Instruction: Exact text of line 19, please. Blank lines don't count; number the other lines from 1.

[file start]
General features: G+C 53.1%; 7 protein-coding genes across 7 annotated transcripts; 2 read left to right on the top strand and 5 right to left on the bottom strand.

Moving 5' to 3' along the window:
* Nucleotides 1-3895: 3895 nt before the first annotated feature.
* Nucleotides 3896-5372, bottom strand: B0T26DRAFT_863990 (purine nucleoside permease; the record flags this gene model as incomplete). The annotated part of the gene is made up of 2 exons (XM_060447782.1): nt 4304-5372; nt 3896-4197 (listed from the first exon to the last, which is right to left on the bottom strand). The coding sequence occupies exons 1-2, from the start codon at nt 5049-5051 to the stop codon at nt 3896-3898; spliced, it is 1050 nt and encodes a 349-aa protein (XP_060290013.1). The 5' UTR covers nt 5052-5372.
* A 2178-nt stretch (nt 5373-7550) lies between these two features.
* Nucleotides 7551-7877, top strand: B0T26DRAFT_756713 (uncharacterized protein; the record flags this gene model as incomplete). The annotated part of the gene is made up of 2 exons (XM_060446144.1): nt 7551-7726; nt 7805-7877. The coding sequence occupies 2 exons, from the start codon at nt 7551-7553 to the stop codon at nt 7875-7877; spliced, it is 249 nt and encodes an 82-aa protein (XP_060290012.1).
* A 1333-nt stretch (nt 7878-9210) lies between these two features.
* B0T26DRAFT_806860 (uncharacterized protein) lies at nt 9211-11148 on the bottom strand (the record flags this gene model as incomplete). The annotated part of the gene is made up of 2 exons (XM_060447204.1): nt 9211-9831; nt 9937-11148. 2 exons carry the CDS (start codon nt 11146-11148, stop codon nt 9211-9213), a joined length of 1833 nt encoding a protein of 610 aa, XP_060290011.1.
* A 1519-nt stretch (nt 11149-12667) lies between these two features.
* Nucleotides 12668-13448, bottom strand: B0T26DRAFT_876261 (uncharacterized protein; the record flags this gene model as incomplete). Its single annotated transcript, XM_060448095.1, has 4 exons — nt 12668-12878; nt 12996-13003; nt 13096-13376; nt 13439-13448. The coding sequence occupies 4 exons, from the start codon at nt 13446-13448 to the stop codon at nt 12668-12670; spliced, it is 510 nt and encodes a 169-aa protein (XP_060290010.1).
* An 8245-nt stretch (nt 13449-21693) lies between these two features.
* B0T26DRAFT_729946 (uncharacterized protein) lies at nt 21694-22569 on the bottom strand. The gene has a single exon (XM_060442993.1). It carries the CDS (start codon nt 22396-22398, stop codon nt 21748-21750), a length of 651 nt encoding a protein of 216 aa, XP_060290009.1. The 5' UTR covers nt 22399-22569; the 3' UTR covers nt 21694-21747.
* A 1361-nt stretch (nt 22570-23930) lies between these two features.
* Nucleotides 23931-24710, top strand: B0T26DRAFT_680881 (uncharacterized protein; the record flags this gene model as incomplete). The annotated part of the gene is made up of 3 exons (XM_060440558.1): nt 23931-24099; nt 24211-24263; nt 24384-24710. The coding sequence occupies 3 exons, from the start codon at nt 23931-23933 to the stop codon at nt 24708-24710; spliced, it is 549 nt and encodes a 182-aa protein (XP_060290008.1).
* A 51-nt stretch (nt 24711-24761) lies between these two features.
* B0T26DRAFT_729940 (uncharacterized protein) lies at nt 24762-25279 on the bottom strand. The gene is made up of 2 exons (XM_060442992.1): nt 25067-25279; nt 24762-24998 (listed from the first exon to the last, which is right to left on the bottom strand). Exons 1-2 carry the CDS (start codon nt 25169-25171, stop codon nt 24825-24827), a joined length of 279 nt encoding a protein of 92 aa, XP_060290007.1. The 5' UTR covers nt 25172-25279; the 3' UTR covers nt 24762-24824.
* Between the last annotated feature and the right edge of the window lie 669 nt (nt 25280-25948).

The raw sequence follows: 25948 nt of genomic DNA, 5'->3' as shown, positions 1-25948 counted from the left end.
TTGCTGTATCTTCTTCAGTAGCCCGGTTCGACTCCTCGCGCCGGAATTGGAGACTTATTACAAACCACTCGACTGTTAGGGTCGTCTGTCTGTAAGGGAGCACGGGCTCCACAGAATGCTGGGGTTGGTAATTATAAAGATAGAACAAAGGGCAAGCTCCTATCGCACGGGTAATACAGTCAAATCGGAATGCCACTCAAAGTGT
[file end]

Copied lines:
TTGCTGTATCTTCTTCAGTAGCCCGGTTCGACTCCTCGCGCCGGAATTGGAGACTTATTACAAACCACTCGACTGTTAGGGTCGTCTGTCTGTAAGGGAGCACGGGCTCCACAGAATGCTGGGGTTGGTAATTATAAAGATAGAACAAAGGGCAAGCTCCTATCGCACGGGTAATACAGTCAAATCGGAATGCCACTCAAAGTGT